Further studies should consider evaluating both pain threshold and pain tolerance across a range of modalities to ensure assessment validity.

And, since you cannot logically prove opioid-induced hyperalgesia does NOT exist, they are determined to keep conducting “further studies” until they find the results they want.

Significant subgroup findings suggest that potential confounders of pain judgements, such as

  • illicit substance use,
  • affective characteristics, or
  • coping styles,

should be rigorously controlled in future studies.

All the above affect our pain perception to some degree, and there are literally uncountable others that will no doubt be found as our understanding of pain increases.

So far, we’ve only established that pain can be either acute or chronic and neuropathic or nociceptive.

Copyright © 2018 British Journal of Anaesthesia. Published by Elsevier Ltd. All rights reserved.

3 thoughts on “Little evidence of opioid-induced hyperalgesia

  1. Charles Bruscino

    Hyperalgesia, Here’s what medical reductionsists might be/are probably missing. Opioids are very effective. A pain patient will become, generally, more physically active when prescribed opioids which will aggravate underlying pathology that causes the pain. Thus there is a increase in pain, maybe, for pain patients on opioids and we have to find a balance between increased functioning and the various risks associated with prescription opioids. The improved Quality of Life for prescription opioid patients is well worth the risks. Theoretically, we can titrate up indefinitely with “pure opioids”, i.e., no Ibuprofen or Tylenol added. “Scientists” want to find a reductionist or molecular answer for everything, to the exclusion of other explanations, and this defies common sense, common decency and common knowledge. I don’t need an ‘effin scientist to tell me I need to eat food and drink water every day.Oh, I’m trained in all major branches of science. Charles Bruscino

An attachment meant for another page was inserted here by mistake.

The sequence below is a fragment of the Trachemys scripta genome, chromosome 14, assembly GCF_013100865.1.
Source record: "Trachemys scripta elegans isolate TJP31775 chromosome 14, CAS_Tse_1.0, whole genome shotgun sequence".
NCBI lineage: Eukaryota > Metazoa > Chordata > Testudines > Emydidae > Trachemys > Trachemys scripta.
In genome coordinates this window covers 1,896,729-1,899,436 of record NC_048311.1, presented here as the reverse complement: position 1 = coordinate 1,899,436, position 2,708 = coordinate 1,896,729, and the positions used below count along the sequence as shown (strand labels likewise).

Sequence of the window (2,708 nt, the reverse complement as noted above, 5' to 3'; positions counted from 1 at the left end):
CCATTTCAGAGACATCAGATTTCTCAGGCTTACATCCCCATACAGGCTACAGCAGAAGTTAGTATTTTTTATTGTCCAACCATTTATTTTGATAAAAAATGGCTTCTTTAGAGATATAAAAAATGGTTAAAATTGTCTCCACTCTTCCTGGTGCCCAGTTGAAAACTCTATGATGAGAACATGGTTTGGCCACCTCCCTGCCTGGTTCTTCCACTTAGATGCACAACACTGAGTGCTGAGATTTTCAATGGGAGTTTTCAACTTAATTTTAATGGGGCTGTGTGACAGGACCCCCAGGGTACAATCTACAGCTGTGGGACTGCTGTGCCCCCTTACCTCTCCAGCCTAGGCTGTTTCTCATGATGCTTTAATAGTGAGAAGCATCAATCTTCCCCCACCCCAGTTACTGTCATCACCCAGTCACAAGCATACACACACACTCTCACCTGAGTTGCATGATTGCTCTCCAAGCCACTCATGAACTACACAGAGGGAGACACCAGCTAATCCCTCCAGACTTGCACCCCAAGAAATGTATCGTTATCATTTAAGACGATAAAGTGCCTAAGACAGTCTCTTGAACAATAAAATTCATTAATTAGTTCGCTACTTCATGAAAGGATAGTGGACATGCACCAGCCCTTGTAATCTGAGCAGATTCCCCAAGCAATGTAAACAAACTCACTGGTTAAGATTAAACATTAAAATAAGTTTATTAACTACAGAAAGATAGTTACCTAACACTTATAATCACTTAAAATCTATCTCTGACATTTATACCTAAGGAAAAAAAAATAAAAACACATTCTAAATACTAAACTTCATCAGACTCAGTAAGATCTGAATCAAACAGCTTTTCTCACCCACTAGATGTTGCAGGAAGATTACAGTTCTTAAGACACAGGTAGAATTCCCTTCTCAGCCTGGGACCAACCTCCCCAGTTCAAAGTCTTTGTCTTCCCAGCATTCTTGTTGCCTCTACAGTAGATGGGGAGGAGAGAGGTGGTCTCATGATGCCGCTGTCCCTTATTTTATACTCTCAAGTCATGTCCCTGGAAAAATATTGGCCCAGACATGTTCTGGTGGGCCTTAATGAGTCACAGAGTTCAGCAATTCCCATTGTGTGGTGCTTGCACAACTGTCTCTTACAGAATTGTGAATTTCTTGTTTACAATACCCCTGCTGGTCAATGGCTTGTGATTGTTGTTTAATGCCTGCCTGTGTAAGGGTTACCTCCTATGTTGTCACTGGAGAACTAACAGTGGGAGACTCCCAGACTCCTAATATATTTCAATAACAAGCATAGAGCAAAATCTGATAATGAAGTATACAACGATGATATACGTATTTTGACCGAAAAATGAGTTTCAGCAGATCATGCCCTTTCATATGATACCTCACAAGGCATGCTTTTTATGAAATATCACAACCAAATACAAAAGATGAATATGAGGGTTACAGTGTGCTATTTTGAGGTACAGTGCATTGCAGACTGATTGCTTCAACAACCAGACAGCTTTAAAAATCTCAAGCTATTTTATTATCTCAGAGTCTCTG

Liked by 1 person

    Reply
    1. Zyp Czyk Post author

      What you say makes perfect sense, and I’ve noticed it in myself. When my meds are working well and I’m in less pain than usual, I also become more active than usual, and then have a bit of a rough time recovering the next day.

      Less pain = more activity… and then perhaps a little more pain afterward. That’s what’s true for most of us I suspect. However, I still want to know who those people are that have *less* functionality and more pain when taking more opioids.

      Even setting aside the pain level (which is almost impossible to rate and compare from one day to the next) and focusing only on functionality, how can someone be *more* functional (which I assume corresponds to activity) when using less pain relief?

      I can only think this applies to those who shouldn’t even be taking opioids, whose pain isn’t really bad, and who become somnolent from the opioids because they are “overkill”. As soon as my pain lets up for any reason, I notice the relief when I start becoming much more active. Suddenly I’m motivated to clean things, do chores, exercise, talk to people, and do all those things I haven’t been doing because I often just feel lousy and everything hurts.

      It’s often only after finishing a chore like vacuum cleaning that I’ll realize my pain hasn’t been bad. I don’t notice pain relief in itself as much as I notice my sudden burst of activity.

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      Reply
  2. Pingback: Is Opioid Induced Hyperalgesia a Clinical Reality? | EDS and Chronic Pain News & Info